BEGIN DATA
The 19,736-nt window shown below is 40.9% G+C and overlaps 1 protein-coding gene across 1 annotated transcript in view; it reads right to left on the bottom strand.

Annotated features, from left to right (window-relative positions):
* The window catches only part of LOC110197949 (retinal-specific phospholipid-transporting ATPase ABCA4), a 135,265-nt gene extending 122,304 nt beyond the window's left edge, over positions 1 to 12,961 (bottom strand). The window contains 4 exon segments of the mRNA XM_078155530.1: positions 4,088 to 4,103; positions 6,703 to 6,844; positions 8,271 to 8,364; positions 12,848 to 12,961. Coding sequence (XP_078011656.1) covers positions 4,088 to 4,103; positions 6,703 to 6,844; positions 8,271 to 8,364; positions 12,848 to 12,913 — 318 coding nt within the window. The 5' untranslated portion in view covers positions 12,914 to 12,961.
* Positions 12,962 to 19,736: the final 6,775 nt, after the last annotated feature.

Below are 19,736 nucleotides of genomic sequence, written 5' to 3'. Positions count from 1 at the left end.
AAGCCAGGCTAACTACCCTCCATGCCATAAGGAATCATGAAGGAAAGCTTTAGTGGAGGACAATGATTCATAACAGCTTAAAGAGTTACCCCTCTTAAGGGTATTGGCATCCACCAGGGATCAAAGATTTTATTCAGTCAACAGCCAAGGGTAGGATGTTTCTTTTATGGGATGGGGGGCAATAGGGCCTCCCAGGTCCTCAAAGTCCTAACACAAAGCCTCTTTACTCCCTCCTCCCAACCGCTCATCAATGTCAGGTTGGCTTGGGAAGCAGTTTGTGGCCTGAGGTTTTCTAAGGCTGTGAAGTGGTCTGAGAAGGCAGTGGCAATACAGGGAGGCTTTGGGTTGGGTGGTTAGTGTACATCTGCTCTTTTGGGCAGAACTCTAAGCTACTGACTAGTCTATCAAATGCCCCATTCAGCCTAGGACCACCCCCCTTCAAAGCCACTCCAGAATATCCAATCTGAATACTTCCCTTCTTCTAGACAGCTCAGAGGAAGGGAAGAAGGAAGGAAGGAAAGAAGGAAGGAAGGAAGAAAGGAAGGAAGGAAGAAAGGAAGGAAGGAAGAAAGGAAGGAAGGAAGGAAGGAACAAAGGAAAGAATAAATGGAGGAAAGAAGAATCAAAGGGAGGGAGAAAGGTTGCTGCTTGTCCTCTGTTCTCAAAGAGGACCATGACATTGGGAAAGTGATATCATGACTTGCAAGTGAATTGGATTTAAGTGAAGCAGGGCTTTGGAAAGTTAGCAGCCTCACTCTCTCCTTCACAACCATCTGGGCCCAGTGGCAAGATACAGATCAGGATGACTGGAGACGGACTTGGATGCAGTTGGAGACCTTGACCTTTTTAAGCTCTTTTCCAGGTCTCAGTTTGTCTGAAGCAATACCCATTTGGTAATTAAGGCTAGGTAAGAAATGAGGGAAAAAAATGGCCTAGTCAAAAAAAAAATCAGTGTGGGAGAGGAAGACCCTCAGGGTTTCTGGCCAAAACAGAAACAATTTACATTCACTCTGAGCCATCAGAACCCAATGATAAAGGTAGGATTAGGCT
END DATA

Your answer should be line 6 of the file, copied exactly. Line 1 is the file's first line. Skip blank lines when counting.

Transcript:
AAGCCAGGCTAACTACCCTCCATGCCATAAGGAATCATGAAGGAAAGCTTTAGTGGAGGACAATGATTCATAACAGCTTAAAGAGTTACCCCTCTTAAGGGTATTGGCATCCACCAGGGATCAAAGATTTTATTCAGTCAACAGCCAAGGGTAGGATGTTTCTTTTATGGGATGGGGGGCAATAGGGCCTCCCAGGTCCTCAAAGTCCTAACACAAAGCCTCTTTACTCCCTCCTCCCAACCGCTCATCAATGTCAGGTTGGCTTGGGAAGCAGTTTGTGGCCTGAGGTTTTCTAAGGCTGTGAAGTGGTCTGAGAAGGCAGTGGCAATACAGGGAGGCTTTGGGTTGGGTGGTTAGTGTACATCTGCTCTTTTGGGCAGAACTCTAAGCTACTGACTAGTCTATCAAATGCCCCATTCAGCCTAGGACCACCCCCCTTCAAAGCCACTCCAGAATATCCAATCTGAATACTTCCCTTCTTCTAGACAGCTCAGAGGAAGGGAAGAAGGAAGGAAGGAAAGAAGGAAGGAAGGAAGAAAGGAAGGAAGGAAGAAAGGAAGGAAGGAAGAAAGGAAGGAAGGAAGGAAGGAACAAAGGAAAGAATAAATGGAGGAAAGAAGAATCAAAGGGAGGGAGAAAGGTTGCTGCTTGTCCTCTGTTCTCAAAGAGGACCATGACATTGGGAAAGTGATATCATGACTTGCAAGTGAATTGGATTTAAGTGAAGCAGGGCTTTGGAAAGTTAGCAGCCTCACTCTCTCCTTCACAACCATCTGGGCCCAGTGGCAAGATACAGATCAGGATGACTGGAGACGGACTTGGATGCAGTTGGAGACCTTGACCTTTTTAAGCTCTTTTCCAGGTCTCAGTTTGTCTGAAGCAATACCCATTTGGTAATTAAGGCTAGGTAAGAAATGAGGGAAAAAAATGGCCTAGTCAAAAAAAAAATCAGTGTGGGAGAGGAAGACCCTCAGGGTTTCTGGCCAAAACAGAAACAATTTACATTCACTCTGAGCCATCAGAACCCAATGATAAAGGTAGGATTAGGCT